As I was looking for something to write about for today’s anniversary post, I came upon a mention of a massive one day murder of Gypsies at Auschwitz. I didn’t write about it, because it turned out that the date was wrong. It turned out that on 1 August 1944, the entire population of the “gypsy camp” was murdered — some 4,000 adults and children. It’s staggering to think about, although looking at some of the pictures of the victims, it was probably the most humane thing the camp personnel ever did to them.
I don’t bring this up to point out yet again just how awful the Nazis were. But after all these years, I find myself still trying to understand the Nazis. I don’t think the Germans are different than any other people. Certainly there are problems with its culture, but it isn’t any different in this way than any other culture. And I largely think that the vast majority of the German people were also victims of Nazism — even while they were culpable. So what makes people respond to a call for genocide with a shrug as they pick up a pitchfork?
Several years ago, I had a really uncomfortable experience. I was head of software development at this startup. And we had hired five Romanian programmers. They worked in Romanian, and I set up our system in such a way that they could work with the hardware remotely. I was totally against hiring them, but it was forced on me. Still, I found that it worked remarkably well. For one thing, the programmers were fantastic. But a couple of times we flew the Romanian team leader here to work directly with me.
He was a brilliant young man — and very nice. You absolutely couldn’t ask for a better person to work with. But one day, he asked me the most peculiar question, “Do you think Americans wouldn’t think so lowly of Romania if it weren’t for the Gypsies?” I was shocked by this blatantly racist question. But despite how I appear online, in real life, I’m very much a placater. I might be different today, but then, I was not interested in finding out why this young man thought so lowly of this particular ethnic group. So I gently told him that the only thing any Americans were likely to know about Romania were Nadia Comăneci and Dracula. And that was the end of that conversation.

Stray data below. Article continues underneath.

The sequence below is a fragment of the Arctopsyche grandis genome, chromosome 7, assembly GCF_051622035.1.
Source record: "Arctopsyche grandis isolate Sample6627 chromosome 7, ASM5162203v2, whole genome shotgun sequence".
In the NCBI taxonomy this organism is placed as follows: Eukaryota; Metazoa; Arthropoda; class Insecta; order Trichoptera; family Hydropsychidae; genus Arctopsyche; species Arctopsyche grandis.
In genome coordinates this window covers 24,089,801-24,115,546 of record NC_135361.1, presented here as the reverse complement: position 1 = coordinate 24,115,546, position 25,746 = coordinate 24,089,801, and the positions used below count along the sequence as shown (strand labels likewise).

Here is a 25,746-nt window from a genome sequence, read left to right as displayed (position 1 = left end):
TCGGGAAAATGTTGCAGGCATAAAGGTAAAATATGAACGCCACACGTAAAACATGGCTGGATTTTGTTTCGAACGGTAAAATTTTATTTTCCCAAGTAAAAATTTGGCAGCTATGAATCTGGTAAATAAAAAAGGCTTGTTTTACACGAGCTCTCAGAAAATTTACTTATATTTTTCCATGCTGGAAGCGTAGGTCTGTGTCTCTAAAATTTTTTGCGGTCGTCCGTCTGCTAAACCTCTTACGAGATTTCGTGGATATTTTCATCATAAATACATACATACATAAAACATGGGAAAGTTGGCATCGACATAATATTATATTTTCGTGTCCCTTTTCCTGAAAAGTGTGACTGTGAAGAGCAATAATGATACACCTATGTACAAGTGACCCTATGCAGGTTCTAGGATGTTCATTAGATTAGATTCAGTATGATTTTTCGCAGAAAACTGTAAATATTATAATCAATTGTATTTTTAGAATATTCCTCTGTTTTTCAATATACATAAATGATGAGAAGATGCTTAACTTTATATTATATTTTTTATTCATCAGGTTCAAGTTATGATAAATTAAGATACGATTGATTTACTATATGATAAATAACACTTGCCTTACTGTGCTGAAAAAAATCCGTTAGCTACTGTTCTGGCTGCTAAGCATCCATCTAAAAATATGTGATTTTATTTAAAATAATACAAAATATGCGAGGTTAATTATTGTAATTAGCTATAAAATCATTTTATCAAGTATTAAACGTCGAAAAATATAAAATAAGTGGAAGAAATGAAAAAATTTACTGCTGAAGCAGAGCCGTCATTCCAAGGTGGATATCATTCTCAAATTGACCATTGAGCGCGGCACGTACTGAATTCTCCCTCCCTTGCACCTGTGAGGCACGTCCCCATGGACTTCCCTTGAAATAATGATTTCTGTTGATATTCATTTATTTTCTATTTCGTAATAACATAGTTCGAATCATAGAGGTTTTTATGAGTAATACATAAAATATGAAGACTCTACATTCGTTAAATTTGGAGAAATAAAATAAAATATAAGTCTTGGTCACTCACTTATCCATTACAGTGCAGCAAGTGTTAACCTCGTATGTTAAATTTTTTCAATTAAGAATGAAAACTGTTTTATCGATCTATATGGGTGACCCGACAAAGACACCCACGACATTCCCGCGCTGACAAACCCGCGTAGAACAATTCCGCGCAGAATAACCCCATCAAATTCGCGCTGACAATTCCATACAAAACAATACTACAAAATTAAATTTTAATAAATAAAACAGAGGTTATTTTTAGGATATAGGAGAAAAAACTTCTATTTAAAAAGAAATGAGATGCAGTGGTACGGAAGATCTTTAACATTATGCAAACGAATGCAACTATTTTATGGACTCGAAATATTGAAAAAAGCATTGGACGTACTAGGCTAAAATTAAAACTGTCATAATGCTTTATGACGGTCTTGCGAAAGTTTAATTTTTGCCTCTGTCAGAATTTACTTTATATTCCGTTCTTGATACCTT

I assume that my Romanian colleague had about as much direct direct experience with the Gypsies as I did. Even at the time, I immediately thought of African Americans: an underclass deprived of opportunities and then shamed for their lack of success compared to the “white” class that is given every advantage. In fact, not long before that, I had had a conversation with some young immigrants to America who were asking me the same kinds of questions with regard to blacks. They are valid questions that deserved answers, and I think I did a decent job with them.
The problem we have is not with the questions, but with the assumptions that many if not most people have: those who are struggling in our society are simply worse people. The specifics of who “those people” are don’t matter. I’m sure that few Americans could tell the difference between Gypsies and the non-Gypsies in Romania. We humans create more or less random groups that we put great significance into. It is the source of our greatest strength in that it is what binds us together. But the dark side is that we become exclusive, and it really isn’t necessary; there are more than enough non-human things that might kill us.
In the end, I suppose I’m not that surprised that the Nazis happened. It’s more surprising that we don’t see more of it. But I do think that we are getting better; we are more inclusive than we have ever been. But looking around at America, it is clear that we have a very long way to go.
Photo by Adam Jones adamjones.freeservers.com